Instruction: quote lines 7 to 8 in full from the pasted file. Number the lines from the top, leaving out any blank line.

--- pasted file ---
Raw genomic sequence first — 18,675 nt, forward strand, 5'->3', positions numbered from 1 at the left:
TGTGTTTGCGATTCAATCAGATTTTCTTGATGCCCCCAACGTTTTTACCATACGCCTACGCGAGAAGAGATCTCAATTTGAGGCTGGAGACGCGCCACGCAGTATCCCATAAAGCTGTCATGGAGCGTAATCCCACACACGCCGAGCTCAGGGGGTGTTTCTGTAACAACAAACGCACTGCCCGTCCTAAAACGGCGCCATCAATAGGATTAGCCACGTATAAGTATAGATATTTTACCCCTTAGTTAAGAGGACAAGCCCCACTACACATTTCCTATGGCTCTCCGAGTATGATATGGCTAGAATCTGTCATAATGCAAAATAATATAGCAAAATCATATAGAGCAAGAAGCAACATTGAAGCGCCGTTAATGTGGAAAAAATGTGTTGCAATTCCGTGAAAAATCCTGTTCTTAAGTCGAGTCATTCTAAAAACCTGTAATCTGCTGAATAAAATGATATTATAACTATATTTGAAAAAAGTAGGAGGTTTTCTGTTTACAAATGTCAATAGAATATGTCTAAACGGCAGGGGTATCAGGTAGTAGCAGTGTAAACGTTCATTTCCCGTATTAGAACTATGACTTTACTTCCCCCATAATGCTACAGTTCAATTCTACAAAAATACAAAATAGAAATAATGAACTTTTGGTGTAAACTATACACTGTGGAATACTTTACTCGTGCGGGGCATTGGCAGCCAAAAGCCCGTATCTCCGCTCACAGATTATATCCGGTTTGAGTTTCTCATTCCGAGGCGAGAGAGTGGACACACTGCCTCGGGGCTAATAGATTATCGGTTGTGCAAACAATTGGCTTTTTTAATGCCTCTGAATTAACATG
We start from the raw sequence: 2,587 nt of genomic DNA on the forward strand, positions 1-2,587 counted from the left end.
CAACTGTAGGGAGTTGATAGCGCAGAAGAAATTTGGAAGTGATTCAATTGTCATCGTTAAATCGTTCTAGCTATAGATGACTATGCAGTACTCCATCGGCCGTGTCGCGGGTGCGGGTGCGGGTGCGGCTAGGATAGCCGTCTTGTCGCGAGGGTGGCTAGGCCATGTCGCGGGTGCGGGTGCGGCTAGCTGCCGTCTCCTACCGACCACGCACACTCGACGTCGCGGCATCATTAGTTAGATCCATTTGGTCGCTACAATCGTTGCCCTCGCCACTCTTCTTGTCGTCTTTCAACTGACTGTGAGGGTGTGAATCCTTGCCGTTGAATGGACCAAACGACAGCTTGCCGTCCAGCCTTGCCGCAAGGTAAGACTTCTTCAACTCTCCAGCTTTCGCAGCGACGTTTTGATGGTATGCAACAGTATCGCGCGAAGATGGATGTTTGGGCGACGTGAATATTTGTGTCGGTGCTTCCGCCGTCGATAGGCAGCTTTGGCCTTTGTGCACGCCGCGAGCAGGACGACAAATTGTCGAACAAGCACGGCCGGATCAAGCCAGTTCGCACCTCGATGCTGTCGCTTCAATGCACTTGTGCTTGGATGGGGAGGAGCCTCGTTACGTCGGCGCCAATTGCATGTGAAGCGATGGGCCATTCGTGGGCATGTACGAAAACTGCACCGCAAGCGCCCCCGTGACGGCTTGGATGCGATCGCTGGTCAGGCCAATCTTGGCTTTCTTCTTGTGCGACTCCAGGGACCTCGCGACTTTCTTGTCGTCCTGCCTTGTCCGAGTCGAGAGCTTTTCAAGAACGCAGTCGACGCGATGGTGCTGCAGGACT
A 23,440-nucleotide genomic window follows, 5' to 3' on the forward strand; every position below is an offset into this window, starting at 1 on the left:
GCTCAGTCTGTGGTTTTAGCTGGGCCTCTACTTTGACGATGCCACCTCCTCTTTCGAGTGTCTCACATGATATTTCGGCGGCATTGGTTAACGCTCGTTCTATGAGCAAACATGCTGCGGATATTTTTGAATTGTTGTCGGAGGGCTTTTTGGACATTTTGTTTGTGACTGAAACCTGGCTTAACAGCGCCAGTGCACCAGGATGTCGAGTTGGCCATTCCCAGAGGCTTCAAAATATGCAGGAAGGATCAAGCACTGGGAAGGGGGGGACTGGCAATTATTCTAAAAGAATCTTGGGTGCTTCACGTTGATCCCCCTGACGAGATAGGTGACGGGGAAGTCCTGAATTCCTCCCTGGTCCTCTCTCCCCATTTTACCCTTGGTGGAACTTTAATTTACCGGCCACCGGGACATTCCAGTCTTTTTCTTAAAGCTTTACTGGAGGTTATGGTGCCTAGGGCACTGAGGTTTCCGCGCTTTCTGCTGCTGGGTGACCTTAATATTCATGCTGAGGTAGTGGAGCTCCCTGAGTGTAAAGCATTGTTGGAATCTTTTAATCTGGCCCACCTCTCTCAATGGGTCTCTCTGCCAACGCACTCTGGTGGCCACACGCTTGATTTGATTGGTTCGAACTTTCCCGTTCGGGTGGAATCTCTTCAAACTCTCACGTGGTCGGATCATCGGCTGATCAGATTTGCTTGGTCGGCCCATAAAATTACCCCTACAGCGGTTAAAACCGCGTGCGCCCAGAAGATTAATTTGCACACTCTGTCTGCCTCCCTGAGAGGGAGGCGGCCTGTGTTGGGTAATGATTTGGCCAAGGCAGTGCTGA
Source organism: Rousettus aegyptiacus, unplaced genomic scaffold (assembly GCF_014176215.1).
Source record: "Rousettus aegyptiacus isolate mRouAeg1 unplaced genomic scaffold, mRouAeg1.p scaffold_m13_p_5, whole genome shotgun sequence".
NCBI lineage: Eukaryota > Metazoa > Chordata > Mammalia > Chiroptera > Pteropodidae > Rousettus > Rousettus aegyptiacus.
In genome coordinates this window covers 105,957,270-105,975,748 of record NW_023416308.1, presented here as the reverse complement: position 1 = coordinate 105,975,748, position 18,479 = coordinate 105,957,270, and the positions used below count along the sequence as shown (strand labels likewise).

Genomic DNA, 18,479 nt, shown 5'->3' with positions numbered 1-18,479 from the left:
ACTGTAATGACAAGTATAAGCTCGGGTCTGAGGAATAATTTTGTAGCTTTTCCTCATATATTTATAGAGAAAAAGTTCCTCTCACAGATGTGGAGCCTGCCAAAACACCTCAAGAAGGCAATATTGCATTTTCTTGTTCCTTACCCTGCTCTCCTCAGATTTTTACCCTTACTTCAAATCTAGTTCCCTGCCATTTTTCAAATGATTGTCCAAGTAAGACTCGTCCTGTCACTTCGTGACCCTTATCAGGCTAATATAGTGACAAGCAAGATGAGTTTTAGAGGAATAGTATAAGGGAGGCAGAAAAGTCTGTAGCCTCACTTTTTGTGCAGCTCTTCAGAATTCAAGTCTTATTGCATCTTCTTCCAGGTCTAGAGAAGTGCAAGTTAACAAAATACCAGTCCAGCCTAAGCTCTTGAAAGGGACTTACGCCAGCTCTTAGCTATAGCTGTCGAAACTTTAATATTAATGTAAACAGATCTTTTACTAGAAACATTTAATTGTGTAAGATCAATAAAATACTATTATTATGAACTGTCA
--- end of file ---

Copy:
Source organism: Rousettus aegyptiacus, unplaced genomic scaffold (assembly GCF_014176215.1).
Source record: "Rousettus aegyptiacus isolate mRouAeg1 unplaced genomic scaffold, mRouAeg1.p scaffold_m13_p_5, whole genome shotgun sequence".